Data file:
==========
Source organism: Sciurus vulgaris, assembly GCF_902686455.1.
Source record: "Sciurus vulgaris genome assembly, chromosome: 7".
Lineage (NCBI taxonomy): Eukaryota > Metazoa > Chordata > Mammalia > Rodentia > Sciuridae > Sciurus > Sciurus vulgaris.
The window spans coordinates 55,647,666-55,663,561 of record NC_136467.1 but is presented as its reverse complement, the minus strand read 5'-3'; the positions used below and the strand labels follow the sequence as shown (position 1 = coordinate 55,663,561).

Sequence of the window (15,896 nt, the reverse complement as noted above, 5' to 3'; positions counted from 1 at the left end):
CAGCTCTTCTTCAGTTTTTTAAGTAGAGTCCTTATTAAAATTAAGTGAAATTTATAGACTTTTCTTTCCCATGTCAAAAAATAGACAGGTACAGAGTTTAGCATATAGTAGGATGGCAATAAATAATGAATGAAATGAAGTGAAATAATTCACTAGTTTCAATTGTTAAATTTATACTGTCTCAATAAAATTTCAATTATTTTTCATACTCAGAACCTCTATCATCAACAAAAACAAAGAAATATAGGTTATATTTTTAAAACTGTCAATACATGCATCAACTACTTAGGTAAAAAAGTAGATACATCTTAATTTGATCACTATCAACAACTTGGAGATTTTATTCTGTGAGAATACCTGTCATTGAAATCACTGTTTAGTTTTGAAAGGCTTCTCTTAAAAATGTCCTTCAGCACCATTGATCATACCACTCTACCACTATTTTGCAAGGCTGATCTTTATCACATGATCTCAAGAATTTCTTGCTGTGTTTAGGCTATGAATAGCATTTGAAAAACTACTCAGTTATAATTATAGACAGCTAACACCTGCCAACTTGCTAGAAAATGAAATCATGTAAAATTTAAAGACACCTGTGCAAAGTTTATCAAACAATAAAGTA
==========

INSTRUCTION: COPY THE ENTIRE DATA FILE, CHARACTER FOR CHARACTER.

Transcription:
Source organism: Sciurus vulgaris, assembly GCF_902686455.1.
Source record: "Sciurus vulgaris genome assembly, chromosome: 7".
Lineage (NCBI taxonomy): Eukaryota > Metazoa > Chordata > Mammalia > Rodentia > Sciuridae > Sciurus > Sciurus vulgaris.
The window spans coordinates 55,647,666-55,663,561 of record NC_136467.1 but is presented as its reverse complement, the minus strand read 5'-3'; the positions used below and the strand labels follow the sequence as shown (position 1 = coordinate 55,663,561).

Sequence of the window (15,896 nt, the reverse complement as noted above, 5' to 3'; positions counted from 1 at the left end):
CAGCTCTTCTTCAGTTTTTTAAGTAGAGTCCTTATTAAAATTAAGTGAAATTTATAGACTTTTCTTTCCCATGTCAAAAAATAGACAGGTACAGAGTTTAGCATATAGTAGGATGGCAATAAATAATGAATGAAATGAAGTGAAATAATTCACTAGTTTCAATTGTTAAATTTATACTGTCTCAATAAAATTTCAATTATTTTTCATACTCAGAACCTCTATCATCAACAAAAACAAAGAAATATAGGTTATATTTTTAAAACTGTCAATACATGCATCAACTACTTAGGTAAAAAAGTAGATACATCTTAATTTGATCACTATCAACAACTTGGAGATTTTATTCTGTGAGAATACCTGTCATTGAAATCACTGTTTAGTTTTGAAAGGCTTCTCTTAAAAATGTCCTTCAGCACCATTGATCATACCACTCTACCACTATTTTGCAAGGCTGATCTTTATCACATGATCTCAAGAATTTCTTGCTGTGTTTAGGCTATGAATAGCATTTGAAAAACTACTCAGTTATAATTATAGACAGCTAACACCTGCCAACTTGCTAGAAAATGAAATCATGTAAAATTTAAAGACACCTGTGCAAAGTTTATCAAACAATAAAGTA